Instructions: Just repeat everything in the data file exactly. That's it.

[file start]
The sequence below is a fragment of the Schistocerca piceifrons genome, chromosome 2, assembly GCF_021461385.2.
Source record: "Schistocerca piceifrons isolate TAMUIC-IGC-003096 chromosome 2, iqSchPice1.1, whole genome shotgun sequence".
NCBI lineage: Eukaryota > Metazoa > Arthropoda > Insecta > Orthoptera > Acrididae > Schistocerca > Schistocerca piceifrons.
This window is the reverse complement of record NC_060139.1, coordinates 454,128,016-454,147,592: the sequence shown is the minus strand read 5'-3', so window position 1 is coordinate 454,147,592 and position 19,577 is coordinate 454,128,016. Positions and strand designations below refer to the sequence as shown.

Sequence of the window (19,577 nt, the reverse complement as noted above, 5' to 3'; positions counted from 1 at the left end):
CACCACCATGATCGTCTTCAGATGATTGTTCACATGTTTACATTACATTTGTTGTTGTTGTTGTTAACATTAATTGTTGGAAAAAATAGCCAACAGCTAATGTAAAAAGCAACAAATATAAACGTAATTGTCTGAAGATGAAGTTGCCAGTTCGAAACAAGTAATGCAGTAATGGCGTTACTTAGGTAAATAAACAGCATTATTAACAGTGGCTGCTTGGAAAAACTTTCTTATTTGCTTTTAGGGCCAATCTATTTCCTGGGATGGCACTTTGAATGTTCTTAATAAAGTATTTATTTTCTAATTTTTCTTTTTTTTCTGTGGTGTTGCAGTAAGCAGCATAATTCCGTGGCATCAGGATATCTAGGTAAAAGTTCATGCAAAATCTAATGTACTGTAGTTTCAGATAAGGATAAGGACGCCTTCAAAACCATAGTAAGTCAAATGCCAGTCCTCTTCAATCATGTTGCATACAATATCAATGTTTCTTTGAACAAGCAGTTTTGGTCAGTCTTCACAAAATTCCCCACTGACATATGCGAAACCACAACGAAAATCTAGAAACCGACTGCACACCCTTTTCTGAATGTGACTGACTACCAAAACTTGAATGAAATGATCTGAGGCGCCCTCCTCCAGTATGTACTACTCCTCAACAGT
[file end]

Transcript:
The sequence below is a fragment of the Schistocerca piceifrons genome, chromosome 2, assembly GCF_021461385.2.
Source record: "Schistocerca piceifrons isolate TAMUIC-IGC-003096 chromosome 2, iqSchPice1.1, whole genome shotgun sequence".
NCBI lineage: Eukaryota > Metazoa > Arthropoda > Insecta > Orthoptera > Acrididae > Schistocerca > Schistocerca piceifrons.
This window is the reverse complement of record NC_060139.1, coordinates 454,128,016-454,147,592: the sequence shown is the minus strand read 5'-3', so window position 1 is coordinate 454,147,592 and position 19,577 is coordinate 454,128,016. Positions and strand designations below refer to the sequence as shown.

Sequence of the window (19,577 nt, the reverse complement as noted above, 5' to 3'; positions counted from 1 at the left end):
CACCACCATGATCGTCTTCAGATGATTGTTCACATGTTTACATTACATTTGTTGTTGTTGTTGTTAACATTAATTGTTGGAAAAAATAGCCAACAGCTAATGTAAAAAGCAACAAATATAAACGTAATTGTCTGAAGATGAAGTTGCCAGTTCGAAACAAGTAATGCAGTAATGGCGTTACTTAGGTAAATAAACAGCATTATTAACAGTGGCTGCTTGGAAAAACTTTCTTATTTGCTTTTAGGGCCAATCTATTTCCTGGGATGGCACTTTGAATGTTCTTAATAAAGTATTTATTTTCTAATTTTTCTTTTTTTTCTGTGGTGTTGCAGTAAGCAGCATAATTCCGTGGCATCAGGATATCTAGGTAAAAGTTCATGCAAAATCTAATGTACTGTAGTTTCAGATAAGGATAAGGACGCCTTCAAAACCATAGTAAGTCAAATGCCAGTCCTCTTCAATCATGTTGCATACAATATCAATGTTTCTTTGAACAAGCAGTTTTGGTCAGTCTTCACAAAATTCCCCACTGACATATGCGAAACCACAACGAAAATCTAGAAACCGACTGCACACCCTTTTCTGAATGTGACTGACTACCAAAACTTGAATGAAATGATCTGAGGCGCCCTCCTCCAGTATGTACTACTCCTCAACAGT